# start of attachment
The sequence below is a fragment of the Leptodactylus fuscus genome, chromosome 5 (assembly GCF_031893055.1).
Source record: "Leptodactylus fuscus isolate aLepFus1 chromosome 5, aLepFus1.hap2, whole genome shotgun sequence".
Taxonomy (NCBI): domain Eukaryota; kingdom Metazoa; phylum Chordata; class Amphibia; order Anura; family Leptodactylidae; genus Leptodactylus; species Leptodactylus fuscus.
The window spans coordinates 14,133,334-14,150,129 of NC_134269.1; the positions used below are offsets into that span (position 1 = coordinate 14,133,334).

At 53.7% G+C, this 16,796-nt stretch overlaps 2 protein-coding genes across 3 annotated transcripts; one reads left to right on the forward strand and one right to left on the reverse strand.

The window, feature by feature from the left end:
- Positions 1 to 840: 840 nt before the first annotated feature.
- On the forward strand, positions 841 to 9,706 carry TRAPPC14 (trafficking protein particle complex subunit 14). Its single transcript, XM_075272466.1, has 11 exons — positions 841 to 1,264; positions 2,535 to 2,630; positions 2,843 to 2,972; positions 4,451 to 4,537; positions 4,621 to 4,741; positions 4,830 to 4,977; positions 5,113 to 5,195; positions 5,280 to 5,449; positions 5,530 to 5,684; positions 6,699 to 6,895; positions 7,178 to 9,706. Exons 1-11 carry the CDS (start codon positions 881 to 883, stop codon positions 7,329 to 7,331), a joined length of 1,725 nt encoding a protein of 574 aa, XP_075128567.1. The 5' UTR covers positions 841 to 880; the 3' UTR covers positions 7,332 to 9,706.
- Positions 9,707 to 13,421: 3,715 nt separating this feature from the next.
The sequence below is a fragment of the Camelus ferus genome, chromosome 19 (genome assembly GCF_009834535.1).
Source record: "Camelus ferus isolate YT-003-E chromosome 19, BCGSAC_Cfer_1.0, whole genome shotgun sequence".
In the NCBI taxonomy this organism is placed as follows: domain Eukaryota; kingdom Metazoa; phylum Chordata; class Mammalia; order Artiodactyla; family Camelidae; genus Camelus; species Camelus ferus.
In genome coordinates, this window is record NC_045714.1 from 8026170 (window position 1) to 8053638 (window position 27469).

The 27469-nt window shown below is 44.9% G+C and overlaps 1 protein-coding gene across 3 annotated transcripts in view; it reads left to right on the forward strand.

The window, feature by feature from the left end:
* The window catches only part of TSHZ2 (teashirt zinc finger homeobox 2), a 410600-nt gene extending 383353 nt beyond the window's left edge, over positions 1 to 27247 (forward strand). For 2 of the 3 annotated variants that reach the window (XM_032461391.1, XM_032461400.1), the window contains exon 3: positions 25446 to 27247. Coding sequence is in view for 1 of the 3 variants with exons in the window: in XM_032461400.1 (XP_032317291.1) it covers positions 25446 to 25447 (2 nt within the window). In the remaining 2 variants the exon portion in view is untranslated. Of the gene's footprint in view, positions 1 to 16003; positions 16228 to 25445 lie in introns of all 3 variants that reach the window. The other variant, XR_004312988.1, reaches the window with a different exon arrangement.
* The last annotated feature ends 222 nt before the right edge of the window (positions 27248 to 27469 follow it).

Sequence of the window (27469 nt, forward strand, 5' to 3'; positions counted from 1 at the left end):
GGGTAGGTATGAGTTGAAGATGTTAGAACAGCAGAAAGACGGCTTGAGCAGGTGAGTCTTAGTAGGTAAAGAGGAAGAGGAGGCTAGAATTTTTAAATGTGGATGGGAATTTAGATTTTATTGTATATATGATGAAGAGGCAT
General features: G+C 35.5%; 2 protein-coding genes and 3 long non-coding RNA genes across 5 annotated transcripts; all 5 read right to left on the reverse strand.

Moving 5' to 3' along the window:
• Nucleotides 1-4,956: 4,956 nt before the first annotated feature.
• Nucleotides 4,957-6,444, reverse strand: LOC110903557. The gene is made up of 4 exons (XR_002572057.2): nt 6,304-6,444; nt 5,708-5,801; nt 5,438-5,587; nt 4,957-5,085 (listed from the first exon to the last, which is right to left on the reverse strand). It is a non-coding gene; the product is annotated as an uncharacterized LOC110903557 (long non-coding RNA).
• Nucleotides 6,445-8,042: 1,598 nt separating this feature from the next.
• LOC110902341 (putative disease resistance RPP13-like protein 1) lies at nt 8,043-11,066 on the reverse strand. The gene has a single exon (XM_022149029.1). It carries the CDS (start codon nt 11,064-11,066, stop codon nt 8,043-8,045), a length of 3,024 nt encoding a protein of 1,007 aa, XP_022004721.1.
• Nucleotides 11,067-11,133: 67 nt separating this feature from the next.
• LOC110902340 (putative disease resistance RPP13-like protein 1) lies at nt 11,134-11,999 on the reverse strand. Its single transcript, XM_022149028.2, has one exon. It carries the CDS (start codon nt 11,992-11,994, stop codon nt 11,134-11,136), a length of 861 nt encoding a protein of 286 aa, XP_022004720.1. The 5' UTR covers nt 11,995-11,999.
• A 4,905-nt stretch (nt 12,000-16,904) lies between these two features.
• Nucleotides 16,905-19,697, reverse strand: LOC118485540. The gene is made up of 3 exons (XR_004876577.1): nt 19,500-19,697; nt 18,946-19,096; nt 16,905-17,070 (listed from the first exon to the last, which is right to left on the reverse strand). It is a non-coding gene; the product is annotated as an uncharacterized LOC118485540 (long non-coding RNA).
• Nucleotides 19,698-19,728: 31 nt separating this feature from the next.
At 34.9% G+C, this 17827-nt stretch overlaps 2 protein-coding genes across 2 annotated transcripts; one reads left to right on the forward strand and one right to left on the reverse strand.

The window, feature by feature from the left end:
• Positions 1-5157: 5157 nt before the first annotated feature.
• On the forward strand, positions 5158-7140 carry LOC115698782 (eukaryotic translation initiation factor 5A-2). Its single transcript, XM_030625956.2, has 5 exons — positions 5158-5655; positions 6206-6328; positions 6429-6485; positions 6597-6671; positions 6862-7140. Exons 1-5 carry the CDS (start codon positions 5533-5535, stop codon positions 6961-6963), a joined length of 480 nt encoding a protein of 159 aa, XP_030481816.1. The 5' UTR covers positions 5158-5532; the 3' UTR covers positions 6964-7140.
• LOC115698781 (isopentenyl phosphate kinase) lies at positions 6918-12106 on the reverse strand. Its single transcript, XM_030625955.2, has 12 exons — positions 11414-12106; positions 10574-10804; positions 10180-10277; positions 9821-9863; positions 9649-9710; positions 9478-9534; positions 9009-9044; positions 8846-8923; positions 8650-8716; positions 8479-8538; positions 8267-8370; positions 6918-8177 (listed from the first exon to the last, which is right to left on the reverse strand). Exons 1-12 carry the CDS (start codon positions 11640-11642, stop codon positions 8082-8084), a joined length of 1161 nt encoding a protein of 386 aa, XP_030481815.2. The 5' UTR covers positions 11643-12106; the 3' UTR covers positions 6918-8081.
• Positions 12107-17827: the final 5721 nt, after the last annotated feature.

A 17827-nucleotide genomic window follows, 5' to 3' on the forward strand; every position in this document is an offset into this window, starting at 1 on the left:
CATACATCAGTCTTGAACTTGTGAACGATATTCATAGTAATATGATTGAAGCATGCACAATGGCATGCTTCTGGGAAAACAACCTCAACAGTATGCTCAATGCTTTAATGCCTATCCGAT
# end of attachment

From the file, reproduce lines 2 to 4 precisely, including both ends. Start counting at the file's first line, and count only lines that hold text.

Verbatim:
Source record: "Leptodactylus fuscus isolate aLepFus1 chromosome 5, aLepFus1.hap2, whole genome shotgun sequence".
Taxonomy (NCBI): domain Eukaryota; kingdom Metazoa; phylum Chordata; class Amphibia; order Anura; family Leptodactylidae; genus Leptodactylus; species Leptodactylus fuscus.
The window spans coordinates 14,133,334-14,150,129 of NC_134269.1; the positions used below are offsets into that span (position 1 = coordinate 14,133,334).